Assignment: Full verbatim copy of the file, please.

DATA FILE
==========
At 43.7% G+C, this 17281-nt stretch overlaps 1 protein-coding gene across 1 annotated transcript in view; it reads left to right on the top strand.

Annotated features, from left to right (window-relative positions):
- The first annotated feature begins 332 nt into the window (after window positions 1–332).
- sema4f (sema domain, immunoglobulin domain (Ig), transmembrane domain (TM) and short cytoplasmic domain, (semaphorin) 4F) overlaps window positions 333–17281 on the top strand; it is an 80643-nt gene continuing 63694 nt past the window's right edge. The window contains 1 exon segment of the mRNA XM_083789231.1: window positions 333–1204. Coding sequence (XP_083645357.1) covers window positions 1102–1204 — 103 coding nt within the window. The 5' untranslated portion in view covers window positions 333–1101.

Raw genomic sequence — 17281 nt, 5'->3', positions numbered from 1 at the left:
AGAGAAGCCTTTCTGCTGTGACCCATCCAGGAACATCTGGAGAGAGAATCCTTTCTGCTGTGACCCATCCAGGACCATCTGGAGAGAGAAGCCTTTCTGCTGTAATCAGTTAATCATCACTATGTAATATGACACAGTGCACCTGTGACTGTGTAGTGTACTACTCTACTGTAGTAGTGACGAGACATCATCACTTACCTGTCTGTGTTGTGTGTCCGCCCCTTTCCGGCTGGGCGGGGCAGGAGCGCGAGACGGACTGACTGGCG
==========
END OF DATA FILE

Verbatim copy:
At 43.7% G+C, this 17281-nt stretch overlaps 1 protein-coding gene across 1 annotated transcript in view; it reads left to right on the top strand.

Annotated features, from left to right (window-relative positions):
- The first annotated feature begins 332 nt into the window (after window positions 1–332).
- sema4f (sema domain, immunoglobulin domain (Ig), transmembrane domain (TM) and short cytoplasmic domain, (semaphorin) 4F) overlaps window positions 333–17281 on the top strand; it is an 80643-nt gene continuing 63694 nt past the window's right edge. The window contains 1 exon segment of the mRNA XM_083789231.1: window positions 333–1204. Coding sequence (XP_083645357.1) covers window positions 1102–1204 — 103 coding nt within the window. The 5' untranslated portion in view covers window positions 333–1101.

Raw genomic sequence — 17281 nt, 5'->3', positions numbered from 1 at the left:
AGAGAAGCCTTTCTGCTGTGACCCATCCAGGAACATCTGGAGAGAGAATCCTTTCTGCTGTGACCCATCCAGGACCATCTGGAGAGAGAAGCCTTTCTGCTGTAATCAGTTAATCATCACTATGTAATATGACACAGTGCACCTGTGACTGTGTAGTGTACTACTCTACTGTAGTAGTGACGAGACATCATCACTTACCTGTCTGTGTTGTGTGTCCGCCCCTTTCCGGCTGGGCGGGGCAGGAGCGCGAGACGGACTGACTGGCG